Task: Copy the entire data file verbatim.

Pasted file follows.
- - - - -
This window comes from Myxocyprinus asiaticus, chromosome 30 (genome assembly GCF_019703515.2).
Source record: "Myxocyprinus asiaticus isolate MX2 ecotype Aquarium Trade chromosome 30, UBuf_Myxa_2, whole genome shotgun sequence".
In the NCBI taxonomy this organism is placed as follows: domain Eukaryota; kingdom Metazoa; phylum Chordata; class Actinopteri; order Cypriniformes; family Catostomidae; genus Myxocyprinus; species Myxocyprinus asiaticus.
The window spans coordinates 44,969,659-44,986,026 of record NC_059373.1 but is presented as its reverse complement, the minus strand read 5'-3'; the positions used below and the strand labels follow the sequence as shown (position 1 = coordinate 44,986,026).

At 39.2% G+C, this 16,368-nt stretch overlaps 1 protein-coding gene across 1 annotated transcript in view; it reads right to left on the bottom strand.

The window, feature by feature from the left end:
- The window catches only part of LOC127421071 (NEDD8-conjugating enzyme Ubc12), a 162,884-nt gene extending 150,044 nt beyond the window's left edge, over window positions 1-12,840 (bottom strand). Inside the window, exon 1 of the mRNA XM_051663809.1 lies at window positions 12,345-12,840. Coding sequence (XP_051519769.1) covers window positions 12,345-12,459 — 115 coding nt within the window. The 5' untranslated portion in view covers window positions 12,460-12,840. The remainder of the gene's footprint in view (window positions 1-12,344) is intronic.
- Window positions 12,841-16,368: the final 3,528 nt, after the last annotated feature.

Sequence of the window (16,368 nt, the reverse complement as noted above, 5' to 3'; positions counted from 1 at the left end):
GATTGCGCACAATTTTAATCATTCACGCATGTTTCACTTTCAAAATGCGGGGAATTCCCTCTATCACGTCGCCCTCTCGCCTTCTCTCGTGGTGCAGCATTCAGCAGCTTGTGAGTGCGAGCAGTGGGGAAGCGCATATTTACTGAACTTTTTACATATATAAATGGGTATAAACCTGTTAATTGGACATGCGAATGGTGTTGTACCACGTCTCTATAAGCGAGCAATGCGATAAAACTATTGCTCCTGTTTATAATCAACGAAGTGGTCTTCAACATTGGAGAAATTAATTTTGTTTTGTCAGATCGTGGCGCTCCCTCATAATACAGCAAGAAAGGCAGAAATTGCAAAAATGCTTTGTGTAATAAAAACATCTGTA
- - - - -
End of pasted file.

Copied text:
This window comes from Myxocyprinus asiaticus, chromosome 30 (genome assembly GCF_019703515.2).
Source record: "Myxocyprinus asiaticus isolate MX2 ecotype Aquarium Trade chromosome 30, UBuf_Myxa_2, whole genome shotgun sequence".
In the NCBI taxonomy this organism is placed as follows: domain Eukaryota; kingdom Metazoa; phylum Chordata; class Actinopteri; order Cypriniformes; family Catostomidae; genus Myxocyprinus; species Myxocyprinus asiaticus.
The window spans coordinates 44,969,659-44,986,026 of record NC_059373.1 but is presented as its reverse complement, the minus strand read 5'-3'; the positions used below and the strand labels follow the sequence as shown (position 1 = coordinate 44,986,026).

At 39.2% G+C, this 16,368-nt stretch overlaps 1 protein-coding gene across 1 annotated transcript in view; it reads right to left on the bottom strand.

The window, feature by feature from the left end:
- The window catches only part of LOC127421071 (NEDD8-conjugating enzyme Ubc12), a 162,884-nt gene extending 150,044 nt beyond the window's left edge, over window positions 1-12,840 (bottom strand). Inside the window, exon 1 of the mRNA XM_051663809.1 lies at window positions 12,345-12,840. Coding sequence (XP_051519769.1) covers window positions 12,345-12,459 — 115 coding nt within the window. The 5' untranslated portion in view covers window positions 12,460-12,840. The remainder of the gene's footprint in view (window positions 1-12,344) is intronic.
- Window positions 12,841-16,368: the final 3,528 nt, after the last annotated feature.

Sequence of the window (16,368 nt, the reverse complement as noted above, 5' to 3'; positions counted from 1 at the left end):
GATTGCGCACAATTTTAATCATTCACGCATGTTTCACTTTCAAAATGCGGGGAATTCCCTCTATCACGTCGCCCTCTCGCCTTCTCTCGTGGTGCAGCATTCAGCAGCTTGTGAGTGCGAGCAGTGGGGAAGCGCATATTTACTGAACTTTTTACATATATAAATGGGTATAAACCTGTTAATTGGACATGCGAATGGTGTTGTACCACGTCTCTATAAGCGAGCAATGCGATAAAACTATTGCTCCTGTTTATAATCAACGAAGTGGTCTTCAACATTGGAGAAATTAATTTTGTTTTGTCAGATCGTGGCGCTCCCTCATAATACAGCAAGAAAGGCAGAAATTGCAAAAATGCTTTGTGTAATAAAAACATCTGTA